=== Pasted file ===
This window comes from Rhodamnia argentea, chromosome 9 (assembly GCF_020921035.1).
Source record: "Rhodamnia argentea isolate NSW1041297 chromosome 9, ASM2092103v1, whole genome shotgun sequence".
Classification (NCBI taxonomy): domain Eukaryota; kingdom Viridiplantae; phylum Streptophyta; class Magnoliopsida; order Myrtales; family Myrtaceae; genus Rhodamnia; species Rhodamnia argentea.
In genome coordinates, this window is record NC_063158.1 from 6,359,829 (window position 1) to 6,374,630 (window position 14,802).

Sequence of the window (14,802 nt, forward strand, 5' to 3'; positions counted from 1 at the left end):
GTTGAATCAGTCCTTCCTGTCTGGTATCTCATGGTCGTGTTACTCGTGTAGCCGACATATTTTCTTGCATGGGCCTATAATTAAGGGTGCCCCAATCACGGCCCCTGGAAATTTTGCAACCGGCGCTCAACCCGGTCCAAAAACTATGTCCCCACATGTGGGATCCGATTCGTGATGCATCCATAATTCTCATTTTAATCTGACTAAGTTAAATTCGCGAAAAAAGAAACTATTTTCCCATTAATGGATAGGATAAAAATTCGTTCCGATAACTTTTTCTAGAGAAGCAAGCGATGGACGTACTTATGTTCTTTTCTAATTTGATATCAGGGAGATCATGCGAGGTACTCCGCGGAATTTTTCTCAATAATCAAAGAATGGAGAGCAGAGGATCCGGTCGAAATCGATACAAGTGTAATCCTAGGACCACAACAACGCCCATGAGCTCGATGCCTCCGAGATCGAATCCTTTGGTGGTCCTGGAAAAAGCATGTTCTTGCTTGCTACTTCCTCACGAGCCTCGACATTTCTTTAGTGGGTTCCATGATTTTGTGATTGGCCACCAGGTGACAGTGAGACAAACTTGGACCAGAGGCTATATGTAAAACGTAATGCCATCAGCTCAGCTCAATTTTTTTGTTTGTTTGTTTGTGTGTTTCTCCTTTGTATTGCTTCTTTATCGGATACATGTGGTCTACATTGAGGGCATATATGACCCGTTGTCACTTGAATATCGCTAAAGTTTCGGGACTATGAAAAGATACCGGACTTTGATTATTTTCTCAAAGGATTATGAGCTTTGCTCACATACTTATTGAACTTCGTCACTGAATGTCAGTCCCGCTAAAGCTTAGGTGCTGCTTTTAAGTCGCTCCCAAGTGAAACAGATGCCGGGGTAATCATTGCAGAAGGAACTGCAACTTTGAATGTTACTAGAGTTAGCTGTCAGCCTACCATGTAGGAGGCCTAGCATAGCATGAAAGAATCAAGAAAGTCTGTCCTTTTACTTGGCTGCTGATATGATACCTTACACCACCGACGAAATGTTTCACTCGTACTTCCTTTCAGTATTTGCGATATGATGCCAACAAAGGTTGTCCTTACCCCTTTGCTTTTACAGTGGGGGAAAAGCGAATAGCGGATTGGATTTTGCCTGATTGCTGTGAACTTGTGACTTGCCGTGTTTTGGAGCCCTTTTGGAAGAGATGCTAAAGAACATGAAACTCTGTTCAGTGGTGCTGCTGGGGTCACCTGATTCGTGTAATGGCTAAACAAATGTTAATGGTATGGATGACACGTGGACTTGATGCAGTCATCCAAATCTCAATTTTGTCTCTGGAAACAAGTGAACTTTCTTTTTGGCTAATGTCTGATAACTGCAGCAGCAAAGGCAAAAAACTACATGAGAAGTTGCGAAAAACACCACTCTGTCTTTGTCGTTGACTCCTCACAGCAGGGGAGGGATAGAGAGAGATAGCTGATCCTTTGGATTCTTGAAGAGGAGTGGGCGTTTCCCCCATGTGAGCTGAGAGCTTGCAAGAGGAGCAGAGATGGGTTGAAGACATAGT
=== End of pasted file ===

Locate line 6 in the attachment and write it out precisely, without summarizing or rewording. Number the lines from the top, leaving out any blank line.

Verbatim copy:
GTTGAATCAGTCCTTCCTGTCTGGTATCTCATGGTCGTGTTACTCGTGTAGCCGACATATTTTCTTGCATGGGCCTATAATTAAGGGTGCCCCAATCACGGCCCCTGGAAATTTTGCAACCGGCGCTCAACCCGGTCCAAAAACTATGTCCCCACATGTGGGATCCGATTCGTGATGCATCCATAATTCTCATTTTAATCTGACTAAGTTAAATTCGCGAAAAAAGAAACTATTTTCCCATTAATGGATAGGATAAAAATTCGTTCCGATAACTTTTTCTAGAGAAGCAAGCGATGGACGTACTTATGTTCTTTTCTAATTTGATATCAGGGAGATCATGCGAGGTACTCCGCGGAATTTTTCTCAATAATCAAAGAATGGAGAGCAGAGGATCCGGTCGAAATCGATACAAGTGTAATCCTAGGACCACAACAACGCCCATGAGCTCGATGCCTCCGAGATCGAATCCTTTGGTGGTCCTGGAAAAAGCATGTTCTTGCTTGCTACTTCCTCACGAGCCTCGACATTTCTTTAGTGGGTTCCATGATTTTGTGATTGGCCACCAGGTGACAGTGAGACAAACTTGGACCAGAGGCTATATGTAAAACGTAATGCCATCAGCTCAGCTCAATTTTTTTGTTTGTTTGTTTGTGTGTTTCTCCTTTGTATTGCTTCTTTATCGGATACATGTGGTCTACATTGAGGGCATATATGACCCGTTGTCACTTGAATATCGCTAAAGTTTCGGGACTATGAAAAGATACCGGACTTTGATTATTTTCTCAAAGGATTATGAGCTTTGCTCACATACTTATTGAACTTCGTCACTGAATGTCAGTCCCGCTAAAGCTTAGGTGCTGCTTTTAAGTCGCTCCCAAGTGAAACAGATGCCGGGGTAATCATTGCAGAAGGAACTGCAACTTTGAATGTTACTAGAGTTAGCTGTCAGCCTACCATGTAGGAGGCCTAGCATAGCATGAAAGAATCAAGAAAGTCTGTCCTTTTACTTGGCTGCTGATATGATACCTTACACCACCGACGAAATGTTTCACTCGTACTTCCTTTCAGTATTTGCGATATGATGCCAACAAAGGTTGTCCTTACCCCTTTGCTTTTACAGTGGGGGAAAAGCGAATAGCGGATTGGATTTTGCCTGATTGCTGTGAACTTGTGACTTGCCGTGTTTTGGAGCCCTTTTGGAAGAGATGCTAAAGAACATGAAACTCTGTTCAGTGGTGCTGCTGGGGTCACCTGATTCGTGTAATGGCTAAACAAATGTTAATGGTATGGATGACACGTGGACTTGATGCAGTCATCCAAATCTCAATTTTGTCTCTGGAAACAAGTGAACTTTCTTTTTGGCTAATGTCTGATAACTGCAGCAGCAAAGGCAAAAAACTACATGAGAAGTTGCGAAAAACACCACTCTGTCTTTGTCGTTGACTCCTCACAGCAGGGGAGGGATAGAGAGAGATAGCTGATCCTTTGGATTCTTGAAGAGGAGTGGGCGTTTCCCCCATGTGAGCTGAGAGCTTGCAAGAGGAGCAGAGATGGGTTGAAGACATAGT